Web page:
Put Out into the Deep

Patron Saint of Parish Priests

My dear brothers and sisters in the Lord,

St. John Vianney

As I continue my summer focus on the lives of saints, I write this week about the life of St. John Marie Vianney, the Curé D’Ars, whose feast day is Aug. 6.

The story of St. John Vianney is a captivating one.  This man who began his seminary training late in life and who had little adaptation for studies, eventually was ordained to the priesthood as the French

Revolution came to an end.  He lived until the age of 74; his life was one of austere penance and great success of preaching and administering the sacrament of penance.

St. John Vianney was declared to be the patron saint of parish priests.  It was his dedication to his people that was most important in his life.  He remained in one parish during his entire priesthood.  This parish, located in Ars, France, became a place of pilgrimage for people from all over France and beyond, as they came to confess their sins to a humble priest who had the gift of reading souls and directing them to a better life.  It was the saint’s intense life of prayer that enabled him to live this life that accomplished so much good for so many people.  The lessons of his life are what we need in our own lives today, not only for clergy, but also for the laity.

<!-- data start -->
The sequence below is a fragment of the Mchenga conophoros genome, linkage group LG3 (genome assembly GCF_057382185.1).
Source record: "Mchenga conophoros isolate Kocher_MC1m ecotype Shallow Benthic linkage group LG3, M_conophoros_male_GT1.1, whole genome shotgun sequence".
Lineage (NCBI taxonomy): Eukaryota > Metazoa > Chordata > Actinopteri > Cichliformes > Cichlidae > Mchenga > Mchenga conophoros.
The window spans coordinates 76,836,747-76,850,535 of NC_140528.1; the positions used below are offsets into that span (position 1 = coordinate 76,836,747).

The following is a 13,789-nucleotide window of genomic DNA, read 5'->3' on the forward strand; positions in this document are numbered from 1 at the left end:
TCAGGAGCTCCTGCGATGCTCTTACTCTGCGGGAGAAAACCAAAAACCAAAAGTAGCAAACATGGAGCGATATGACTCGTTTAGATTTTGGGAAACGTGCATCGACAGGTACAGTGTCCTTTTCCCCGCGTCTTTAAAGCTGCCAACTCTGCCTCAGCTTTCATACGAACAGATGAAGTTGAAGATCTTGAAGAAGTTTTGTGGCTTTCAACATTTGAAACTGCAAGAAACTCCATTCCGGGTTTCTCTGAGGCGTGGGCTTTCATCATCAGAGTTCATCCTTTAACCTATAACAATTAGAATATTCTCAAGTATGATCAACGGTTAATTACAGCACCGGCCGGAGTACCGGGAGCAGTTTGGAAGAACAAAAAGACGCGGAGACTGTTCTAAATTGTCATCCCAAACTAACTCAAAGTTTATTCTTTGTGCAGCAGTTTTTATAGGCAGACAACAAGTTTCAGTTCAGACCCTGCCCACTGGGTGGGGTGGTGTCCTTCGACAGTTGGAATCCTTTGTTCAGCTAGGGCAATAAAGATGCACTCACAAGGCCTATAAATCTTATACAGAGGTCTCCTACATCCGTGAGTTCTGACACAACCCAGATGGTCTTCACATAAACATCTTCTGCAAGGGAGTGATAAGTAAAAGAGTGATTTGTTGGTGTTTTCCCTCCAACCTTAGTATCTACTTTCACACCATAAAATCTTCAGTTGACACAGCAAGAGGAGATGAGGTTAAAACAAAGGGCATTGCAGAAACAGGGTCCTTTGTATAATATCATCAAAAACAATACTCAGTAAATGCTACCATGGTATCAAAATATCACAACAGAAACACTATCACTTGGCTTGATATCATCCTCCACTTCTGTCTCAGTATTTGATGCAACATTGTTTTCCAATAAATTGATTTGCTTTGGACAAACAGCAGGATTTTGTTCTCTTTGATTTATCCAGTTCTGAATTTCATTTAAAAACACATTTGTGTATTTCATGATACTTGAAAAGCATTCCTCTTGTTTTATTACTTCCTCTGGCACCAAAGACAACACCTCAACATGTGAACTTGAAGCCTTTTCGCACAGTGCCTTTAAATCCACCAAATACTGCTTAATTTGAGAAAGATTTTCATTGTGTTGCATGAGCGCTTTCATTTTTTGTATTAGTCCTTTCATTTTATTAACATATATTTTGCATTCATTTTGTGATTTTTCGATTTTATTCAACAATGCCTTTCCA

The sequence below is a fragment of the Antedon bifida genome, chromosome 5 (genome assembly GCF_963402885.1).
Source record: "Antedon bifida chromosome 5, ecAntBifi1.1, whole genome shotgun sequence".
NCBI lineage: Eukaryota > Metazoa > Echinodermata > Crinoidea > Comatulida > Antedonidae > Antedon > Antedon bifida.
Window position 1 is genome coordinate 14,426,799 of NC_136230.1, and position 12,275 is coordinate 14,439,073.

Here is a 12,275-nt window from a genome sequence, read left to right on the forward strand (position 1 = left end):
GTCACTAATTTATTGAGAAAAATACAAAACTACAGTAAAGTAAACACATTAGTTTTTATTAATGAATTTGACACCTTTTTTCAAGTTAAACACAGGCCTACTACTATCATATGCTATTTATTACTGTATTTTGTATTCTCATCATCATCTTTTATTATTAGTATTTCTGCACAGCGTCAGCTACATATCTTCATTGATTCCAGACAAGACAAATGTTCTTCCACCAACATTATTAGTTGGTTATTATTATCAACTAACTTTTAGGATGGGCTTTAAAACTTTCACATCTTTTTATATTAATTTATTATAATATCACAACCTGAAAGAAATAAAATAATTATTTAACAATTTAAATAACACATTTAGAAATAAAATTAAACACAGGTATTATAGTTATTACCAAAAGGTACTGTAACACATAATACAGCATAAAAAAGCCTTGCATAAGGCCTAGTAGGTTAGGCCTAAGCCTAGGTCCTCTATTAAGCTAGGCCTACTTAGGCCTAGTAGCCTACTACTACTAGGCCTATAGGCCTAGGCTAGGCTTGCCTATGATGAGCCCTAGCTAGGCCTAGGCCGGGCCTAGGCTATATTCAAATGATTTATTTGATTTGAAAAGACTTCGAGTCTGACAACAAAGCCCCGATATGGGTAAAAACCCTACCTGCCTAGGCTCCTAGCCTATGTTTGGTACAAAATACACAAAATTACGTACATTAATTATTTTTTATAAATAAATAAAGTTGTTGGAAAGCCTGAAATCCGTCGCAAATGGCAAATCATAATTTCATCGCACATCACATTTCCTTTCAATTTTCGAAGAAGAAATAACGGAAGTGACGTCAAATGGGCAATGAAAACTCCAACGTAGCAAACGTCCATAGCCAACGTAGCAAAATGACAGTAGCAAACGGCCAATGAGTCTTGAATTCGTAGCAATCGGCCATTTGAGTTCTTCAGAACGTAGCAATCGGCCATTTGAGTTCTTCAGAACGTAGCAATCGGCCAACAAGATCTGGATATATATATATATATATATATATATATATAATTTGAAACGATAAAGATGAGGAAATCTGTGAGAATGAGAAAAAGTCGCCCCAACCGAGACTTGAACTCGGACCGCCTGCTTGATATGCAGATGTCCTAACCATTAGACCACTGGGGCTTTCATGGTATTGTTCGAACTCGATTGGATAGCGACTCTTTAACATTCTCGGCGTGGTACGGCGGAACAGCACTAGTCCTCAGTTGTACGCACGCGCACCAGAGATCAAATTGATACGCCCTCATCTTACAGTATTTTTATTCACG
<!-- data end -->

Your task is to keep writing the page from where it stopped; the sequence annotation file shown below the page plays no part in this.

One of the famous stories about the life of John Vianney is that as he sat in the confessional, he noticed one poor farmer come into the church at the same time every day after his work was finished to sit before the Blessed Sacrament.  Out of curiosity, one day the Curé D’Ars asked the farmer, “What do you do when you come to Church each day?”  The old man simply replied, “I look at Jesus and He looks at me.”

This was truly a prayer of contemplation that the farmer had begun; words were not necessary, but the union of hearts made his prayer important.

As we find ourselves in the middle of summer, perhaps the hustle and bustle of our daily lives can give way to a little bit more time for prayer and reflection.

St. John Vianney put out into the deep every day. He arose at four in the morning to celebrate the Eucharist and began hearing confessions by 6 a.m.  There were some days that he did not finish hearing confessions until midnight. There was no leisure in the life of John Vianney, yet he knew how to pray.

Let us not waste the leisure that we have at this time of year.  Let us take care of ourselves by looking more to prayer and contemplation of the God who loves us.